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Marion Square Sunbathing Burns Up Councilman
Charleston Post & Courier ^ | April 25, 2003 | JASON HARDIN

Posted on 04/25/2003 2:59:48 PM PDT by Big Steve

Marion Square sunbathing burns up councilman

Gilliard approaches police, C of C about deterring bikini display

BY JASON HARDIN
Of The Post and Courier Staff

It's Charleston's own version of "shock and awe:" scantily clad sunbathers soaking up the rays in Marion Square.

Ever since the city wrapped up its renovation of the popular downtown park, it has become a hot spot for bikini-wearing college students. On any fine day, dozens of students soak up rays, turning heads and even, apparently, stopping traffic.

One city councilman says the display is inappropriate in a place frequented by families and surrounded by churches. Councilman Wendell Gilliard says he is ready to take a stand, comparing the activity to the hot-selling "Girls Gone Wild" videos of college students in various stages of drunken undress.

"I've seen them pushing the limit. They have their breasts exposed, their ... rear end exposed, wearing a G-string bikini," he said. "This 'Girls Gone Wild'-type attitude has caught ahold all across the country. We don't want it to get to that point, but I'm sad to say I think it's at that point now."

Gilliard, who has led the city's effort to shut down a West Ashley adult video store, said he was disturbed by the sight of several sunbathers during a recent gospel music concert in the park. He added that they have caused other problems, including a recent traffic jam.

"Everybody thought something had happened, but these two guys in a truck were looking at the girls laying out on the lawn," he said.

Gilliard recently asked city police to look into whether the bikinis violate the city's indecent exposure ordinance, and he will meet with College of Charleston officials to ask them to deter students from sunbathing in the park.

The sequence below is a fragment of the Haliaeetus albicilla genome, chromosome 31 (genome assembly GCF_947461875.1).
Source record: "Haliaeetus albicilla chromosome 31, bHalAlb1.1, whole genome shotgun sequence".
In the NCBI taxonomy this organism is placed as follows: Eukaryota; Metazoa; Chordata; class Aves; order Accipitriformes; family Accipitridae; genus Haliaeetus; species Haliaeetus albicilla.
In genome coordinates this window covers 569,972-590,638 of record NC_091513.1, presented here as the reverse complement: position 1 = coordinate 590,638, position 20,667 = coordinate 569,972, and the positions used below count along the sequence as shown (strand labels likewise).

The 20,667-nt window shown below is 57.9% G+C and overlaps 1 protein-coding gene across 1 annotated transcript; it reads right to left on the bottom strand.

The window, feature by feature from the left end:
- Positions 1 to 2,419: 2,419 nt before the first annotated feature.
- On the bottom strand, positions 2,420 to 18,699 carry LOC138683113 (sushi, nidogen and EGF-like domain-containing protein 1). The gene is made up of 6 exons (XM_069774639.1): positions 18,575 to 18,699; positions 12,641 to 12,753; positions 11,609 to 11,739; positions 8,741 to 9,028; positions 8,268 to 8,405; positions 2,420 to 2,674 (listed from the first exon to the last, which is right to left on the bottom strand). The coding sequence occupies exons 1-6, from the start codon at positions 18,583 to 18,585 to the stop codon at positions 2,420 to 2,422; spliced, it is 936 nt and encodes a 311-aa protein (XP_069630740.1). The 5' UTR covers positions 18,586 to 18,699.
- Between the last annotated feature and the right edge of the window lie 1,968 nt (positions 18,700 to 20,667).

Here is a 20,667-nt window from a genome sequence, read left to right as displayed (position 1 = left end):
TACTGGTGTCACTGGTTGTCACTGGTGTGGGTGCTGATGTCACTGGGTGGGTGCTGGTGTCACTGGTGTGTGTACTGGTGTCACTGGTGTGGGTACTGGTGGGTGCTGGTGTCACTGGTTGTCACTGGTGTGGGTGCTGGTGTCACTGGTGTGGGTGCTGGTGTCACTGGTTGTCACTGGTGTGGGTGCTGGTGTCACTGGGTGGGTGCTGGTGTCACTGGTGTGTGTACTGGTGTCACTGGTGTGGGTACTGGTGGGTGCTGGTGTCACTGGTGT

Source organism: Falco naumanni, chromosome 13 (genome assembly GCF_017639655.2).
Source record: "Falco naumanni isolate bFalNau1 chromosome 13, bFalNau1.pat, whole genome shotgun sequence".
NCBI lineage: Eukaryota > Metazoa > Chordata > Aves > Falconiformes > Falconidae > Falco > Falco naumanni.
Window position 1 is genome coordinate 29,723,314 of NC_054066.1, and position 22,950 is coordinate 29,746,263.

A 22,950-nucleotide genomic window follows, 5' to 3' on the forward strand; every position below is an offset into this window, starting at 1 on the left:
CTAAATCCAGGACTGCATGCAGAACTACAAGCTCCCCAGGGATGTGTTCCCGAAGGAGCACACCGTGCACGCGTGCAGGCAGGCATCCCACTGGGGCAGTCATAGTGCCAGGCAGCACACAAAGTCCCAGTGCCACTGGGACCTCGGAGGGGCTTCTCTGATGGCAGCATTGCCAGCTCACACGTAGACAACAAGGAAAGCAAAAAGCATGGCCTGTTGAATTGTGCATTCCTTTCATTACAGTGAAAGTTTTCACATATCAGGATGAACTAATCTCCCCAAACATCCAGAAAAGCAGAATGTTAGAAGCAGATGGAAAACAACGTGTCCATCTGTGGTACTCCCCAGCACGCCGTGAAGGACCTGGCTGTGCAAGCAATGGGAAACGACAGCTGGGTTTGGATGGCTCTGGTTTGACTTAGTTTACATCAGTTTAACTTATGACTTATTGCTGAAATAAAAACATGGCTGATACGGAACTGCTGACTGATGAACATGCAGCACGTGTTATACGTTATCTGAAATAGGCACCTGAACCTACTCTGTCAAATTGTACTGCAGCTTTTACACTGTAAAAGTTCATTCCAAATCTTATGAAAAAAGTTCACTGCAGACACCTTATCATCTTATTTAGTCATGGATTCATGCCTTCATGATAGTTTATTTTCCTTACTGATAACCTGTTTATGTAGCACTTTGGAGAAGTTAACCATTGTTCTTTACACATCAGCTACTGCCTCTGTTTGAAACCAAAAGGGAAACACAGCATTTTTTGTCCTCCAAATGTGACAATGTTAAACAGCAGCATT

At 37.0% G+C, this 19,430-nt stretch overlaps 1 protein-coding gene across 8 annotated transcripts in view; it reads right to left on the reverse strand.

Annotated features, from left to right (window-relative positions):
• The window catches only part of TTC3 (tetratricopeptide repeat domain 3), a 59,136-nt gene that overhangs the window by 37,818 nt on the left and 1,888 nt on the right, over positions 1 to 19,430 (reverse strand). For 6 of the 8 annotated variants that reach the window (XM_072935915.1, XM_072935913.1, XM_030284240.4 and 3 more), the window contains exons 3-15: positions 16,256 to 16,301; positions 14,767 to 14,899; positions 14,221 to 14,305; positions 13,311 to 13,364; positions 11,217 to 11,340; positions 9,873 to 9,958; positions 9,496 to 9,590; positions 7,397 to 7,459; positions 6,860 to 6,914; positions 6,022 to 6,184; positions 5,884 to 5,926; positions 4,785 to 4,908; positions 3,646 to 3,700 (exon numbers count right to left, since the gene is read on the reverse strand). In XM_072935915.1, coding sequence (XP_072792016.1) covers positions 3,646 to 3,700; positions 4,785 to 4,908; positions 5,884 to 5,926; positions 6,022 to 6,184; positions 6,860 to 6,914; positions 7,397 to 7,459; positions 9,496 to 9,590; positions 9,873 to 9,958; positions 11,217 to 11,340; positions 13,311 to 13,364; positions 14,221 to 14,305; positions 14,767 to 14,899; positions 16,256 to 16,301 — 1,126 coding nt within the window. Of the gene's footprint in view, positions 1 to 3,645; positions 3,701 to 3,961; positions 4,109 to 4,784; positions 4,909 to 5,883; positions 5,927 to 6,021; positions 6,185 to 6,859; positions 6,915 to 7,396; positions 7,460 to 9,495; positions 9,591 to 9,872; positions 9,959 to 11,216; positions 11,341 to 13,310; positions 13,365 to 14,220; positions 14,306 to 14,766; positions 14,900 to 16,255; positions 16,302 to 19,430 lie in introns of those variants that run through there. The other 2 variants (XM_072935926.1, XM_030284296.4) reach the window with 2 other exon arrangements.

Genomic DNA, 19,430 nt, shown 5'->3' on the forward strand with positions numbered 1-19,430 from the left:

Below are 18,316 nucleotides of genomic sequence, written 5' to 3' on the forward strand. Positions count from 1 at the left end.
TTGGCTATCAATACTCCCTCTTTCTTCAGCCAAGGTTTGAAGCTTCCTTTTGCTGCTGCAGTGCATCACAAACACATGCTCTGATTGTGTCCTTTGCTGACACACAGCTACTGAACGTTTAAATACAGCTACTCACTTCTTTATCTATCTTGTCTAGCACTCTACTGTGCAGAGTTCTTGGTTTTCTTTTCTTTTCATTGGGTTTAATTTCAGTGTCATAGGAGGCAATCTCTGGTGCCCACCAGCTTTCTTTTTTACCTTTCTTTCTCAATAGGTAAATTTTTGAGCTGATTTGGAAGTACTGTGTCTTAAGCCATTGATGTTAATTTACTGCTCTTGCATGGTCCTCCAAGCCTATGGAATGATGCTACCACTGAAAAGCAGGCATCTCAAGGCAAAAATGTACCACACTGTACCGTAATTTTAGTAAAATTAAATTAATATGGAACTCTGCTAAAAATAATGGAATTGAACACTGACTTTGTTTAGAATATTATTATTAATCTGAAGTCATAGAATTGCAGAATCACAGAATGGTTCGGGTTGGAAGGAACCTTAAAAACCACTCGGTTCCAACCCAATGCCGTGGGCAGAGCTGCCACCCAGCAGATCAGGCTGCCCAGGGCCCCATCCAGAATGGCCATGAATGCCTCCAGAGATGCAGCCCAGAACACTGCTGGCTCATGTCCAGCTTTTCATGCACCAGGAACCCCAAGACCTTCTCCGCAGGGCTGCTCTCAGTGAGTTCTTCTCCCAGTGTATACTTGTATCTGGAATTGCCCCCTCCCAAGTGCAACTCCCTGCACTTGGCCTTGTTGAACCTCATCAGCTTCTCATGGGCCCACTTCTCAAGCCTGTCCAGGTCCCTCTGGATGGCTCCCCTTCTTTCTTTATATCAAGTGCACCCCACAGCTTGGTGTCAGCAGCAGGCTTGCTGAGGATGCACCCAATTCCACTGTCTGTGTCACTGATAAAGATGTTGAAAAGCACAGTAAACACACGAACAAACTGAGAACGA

It's not clear whether his efforts will lead anywhere. His comments drew little reaction from other council members at a recent Charleston City Council meeting, and Mayor Joseph P. Riley Jr. said he doesn't agree that sunbathing is a problem.

For students lying in the sun Thursday afternoon, the idea of a crackdown on sunbathing went over like a third- degree burn. Most said no one would see anything there that couldn't be seen at the beach and that there's nothing wrong with seeing people in bathing suits anyway.

"Girls walk around in skimpy bathing suits. That's what they do here," said Shannon Malmstrom, stretched out in the grass with two friends, all wearing two-piece bathing suits.

Students say they come to the park to relax, hang out with friends and sometimes meet members of the opposite sex. Many don't have cars and don't have an easy way to get to the beach. Back on their campus, there are few spots where enough sun filters through the live oaks to make sunbathing worthwhile, they said.

Jennifer De La Cuesta said she doubted any kind of sunbathing ban would work.

"Do you know what kind of protests there would be? Everybody would be out here sunbathing," she said.

"Everybody would be naked!" joked Malmstrom.

Those with more clothes on agreed.

Sam Morgan, visiting Charleston from Virginia, said he saw no problem with students in bathing suits.

"If there were frolicking in the fountain, having a wet T-shirt contest, that would be something different," he said.

That idea seemed to sound all right to another park-goer, who declined to give his name.

"Let 'em go wild," he said. Dennis Brown, lounging in the park with his dog Schatzy, said Gilliard's idea smacks of government intrusion.

"If this person feels offended, then he should avert his gaze. But he simply has no right whatsoever to impinge on the rights of others," he said. "We still have one foot in the Victorian Age."

Brown said he likes to see women sunbathing.